楼主#更多 发布于：2021-03-15 20:37
From the early days of broadband, advocates for consumers and web-based companies worried that the cable and phone companies selling broadband connections had the power and incentive to favoi afliated websites over their rivals'. That's why there has been such a strong demand for rules that would prevent broadband providers from picking winners and losers online, preserving the freedom and innovation that have been the lifeblood of the internet.
Yet that demand has been almost impossible to fl-in part because of pushback from broadband providers, anti-regulatory conservatives and the courts.A federal appealscourt weighed in again Tuesday, but instead of providing a badly needed resolution, it only prolonged the fight. At issue before the U.S. Court of Appeals for the District of Columbia Circuit was the latest take of the Federal Communications Commission (FCC) on net neutrality, adopted on a party -line vote in 2017. The Republican penned order not only eliminated the strict net neutrality rules the FCC had adopted when it had a Democratic majority in2015, but rejected the commission 's authority to require broadband providers to do much of anything. The order also declared that state and local governments couldn't regulate broadband providers either.
The commission argued that other agencies would protect against anti-competitive behavior, such as a broadband-providing conglomerate like AT&T favoring its own video-streaming service at the expense of Netflix and Apple TV. YettheFCC also ended the investigations of broadband providers that imposed data caps on their rivals'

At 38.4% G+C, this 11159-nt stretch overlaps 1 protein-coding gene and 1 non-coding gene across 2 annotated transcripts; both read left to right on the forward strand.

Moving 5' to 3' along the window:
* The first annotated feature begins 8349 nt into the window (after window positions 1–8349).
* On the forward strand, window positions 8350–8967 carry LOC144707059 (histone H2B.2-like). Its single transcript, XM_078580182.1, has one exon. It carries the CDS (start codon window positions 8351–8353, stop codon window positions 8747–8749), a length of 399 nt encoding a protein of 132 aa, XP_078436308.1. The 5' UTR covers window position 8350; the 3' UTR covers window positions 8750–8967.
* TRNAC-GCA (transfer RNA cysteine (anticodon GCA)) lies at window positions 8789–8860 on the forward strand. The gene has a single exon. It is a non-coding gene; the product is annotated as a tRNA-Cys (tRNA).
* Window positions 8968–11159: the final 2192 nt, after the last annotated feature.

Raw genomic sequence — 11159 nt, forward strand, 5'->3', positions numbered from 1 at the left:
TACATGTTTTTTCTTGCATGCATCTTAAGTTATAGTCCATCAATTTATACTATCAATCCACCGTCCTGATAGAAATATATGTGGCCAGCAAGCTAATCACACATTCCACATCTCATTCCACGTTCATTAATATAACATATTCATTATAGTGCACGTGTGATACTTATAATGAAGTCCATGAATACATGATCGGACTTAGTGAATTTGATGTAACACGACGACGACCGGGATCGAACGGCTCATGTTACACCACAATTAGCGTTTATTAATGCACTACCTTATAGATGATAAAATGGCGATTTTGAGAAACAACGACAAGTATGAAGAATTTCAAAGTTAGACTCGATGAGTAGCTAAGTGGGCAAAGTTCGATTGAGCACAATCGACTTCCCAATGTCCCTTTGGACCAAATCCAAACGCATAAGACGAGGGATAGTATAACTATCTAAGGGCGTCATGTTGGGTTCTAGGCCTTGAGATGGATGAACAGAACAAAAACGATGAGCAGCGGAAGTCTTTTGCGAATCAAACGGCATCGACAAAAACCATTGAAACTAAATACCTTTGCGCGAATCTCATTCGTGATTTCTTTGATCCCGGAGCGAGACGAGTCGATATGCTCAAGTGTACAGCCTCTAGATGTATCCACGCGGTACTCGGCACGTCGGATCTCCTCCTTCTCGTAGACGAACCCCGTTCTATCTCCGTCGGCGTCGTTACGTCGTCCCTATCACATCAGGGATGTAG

streaming services but not their own.
On Tuesday, the appeals court unanimously upheld the 2017 order deregulating broadband providers, citing a Supreme Court ruling from 2005 that upheld a similarly deregulatory move. But Judge Patricia Milett rightly argued in a concurring opinion that"the result is unhinged from the realities of modern broadband service,"and said Congress or the Supreme Court could intervene to"avoid trapping internet regulation in technological anachronism."
In the meantime, the court threw out theFCC's attempt to block allstate rules on net neutrality, while preserving the commission 's powei to preempt individual state laws that that undermine its order. That means more battles like the one now going on between the Justice Department and Califomia, which enacted a tough net neutrality law in the wake of the FCC's abdication.
The endless legal battles and back -and-forth at the FCC cry out for Congress to act. It needs to give the commission explicit authority once and for all to bar broadband providers from meddling in the traffic on their network and to create clear rules protecting openness and innovation online.
36. There has long been concern that broadband provides would
A. bringweb-based firms under control.
B. slowdown the traffic on their network.
C. show partiality in treating clients.
D. intensify competition with their rivals.
37. Faced with the demand for net neutrality rules, the FCC
A. Stickstoanout-of-date order.
B. Takesananti-regulatory stance.
C. Has issued a special resolution.
D. Has allowed the states to intervene
38. What can be learned about AT&T from Paragraph 3?
A. It protects against unfair competition.
B. Itengagesinanti-competitive practices.
C. ltisundertheFCC's investigation.
D. Itisin pursuit of quality service.
39. Judge Patricia Millett argues that the appeals court's decision
A. focuses on trivialities.
B. conveys an ambiguous message
C. is at odds with its earnlier rulings
D. is out of touch with reality.
40. What does the author argue in the last paragraph?
A. Congress needs to take action to ensure net neutrality.
B. The FCC should be put under strict supervision.
C. Rules need to be set to diversify online services.
D. Broadband providers' rights should be protected.